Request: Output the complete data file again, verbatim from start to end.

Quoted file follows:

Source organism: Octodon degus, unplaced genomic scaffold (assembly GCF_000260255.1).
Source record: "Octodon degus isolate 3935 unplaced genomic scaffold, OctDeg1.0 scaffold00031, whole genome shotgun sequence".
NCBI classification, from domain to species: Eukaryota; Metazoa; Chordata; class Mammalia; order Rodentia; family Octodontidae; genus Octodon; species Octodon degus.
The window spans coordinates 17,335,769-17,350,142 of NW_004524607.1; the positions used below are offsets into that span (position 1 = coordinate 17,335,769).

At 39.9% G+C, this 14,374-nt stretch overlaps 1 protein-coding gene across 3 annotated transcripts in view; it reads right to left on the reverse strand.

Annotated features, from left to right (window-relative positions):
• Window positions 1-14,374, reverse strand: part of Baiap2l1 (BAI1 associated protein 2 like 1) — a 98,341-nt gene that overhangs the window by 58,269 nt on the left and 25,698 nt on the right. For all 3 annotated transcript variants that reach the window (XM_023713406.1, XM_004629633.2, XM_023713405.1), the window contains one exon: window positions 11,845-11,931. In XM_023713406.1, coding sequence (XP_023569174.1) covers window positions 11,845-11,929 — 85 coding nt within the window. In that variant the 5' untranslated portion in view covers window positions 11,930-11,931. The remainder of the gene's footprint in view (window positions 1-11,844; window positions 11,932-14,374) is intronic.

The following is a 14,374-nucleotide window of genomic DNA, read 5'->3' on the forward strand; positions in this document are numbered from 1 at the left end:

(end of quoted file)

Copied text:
Source organism: Octodon degus, unplaced genomic scaffold (assembly GCF_000260255.1).
Source record: "Octodon degus isolate 3935 unplaced genomic scaffold, OctDeg1.0 scaffold00031, whole genome shotgun sequence".
NCBI classification, from domain to species: Eukaryota; Metazoa; Chordata; class Mammalia; order Rodentia; family Octodontidae; genus Octodon; species Octodon degus.
The window spans coordinates 17,335,769-17,350,142 of NW_004524607.1; the positions used below are offsets into that span (position 1 = coordinate 17,335,769).

At 39.9% G+C, this 14,374-nt stretch overlaps 1 protein-coding gene across 3 annotated transcripts in view; it reads right to left on the reverse strand.

Annotated features, from left to right (window-relative positions):
• Window positions 1-14,374, reverse strand: part of Baiap2l1 (BAI1 associated protein 2 like 1) — a 98,341-nt gene that overhangs the window by 58,269 nt on the left and 25,698 nt on the right. For all 3 annotated transcript variants that reach the window (XM_023713406.1, XM_004629633.2, XM_023713405.1), the window contains one exon: window positions 11,845-11,931. In XM_023713406.1, coding sequence (XP_023569174.1) covers window positions 11,845-11,929 — 85 coding nt within the window. In that variant the 5' untranslated portion in view covers window positions 11,930-11,931. The remainder of the gene's footprint in view (window positions 1-11,844; window positions 11,932-14,374) is intronic.

The following is a 14,374-nucleotide window of genomic DNA, read 5'->3' on the forward strand; positions in this document are numbered from 1 at the left end: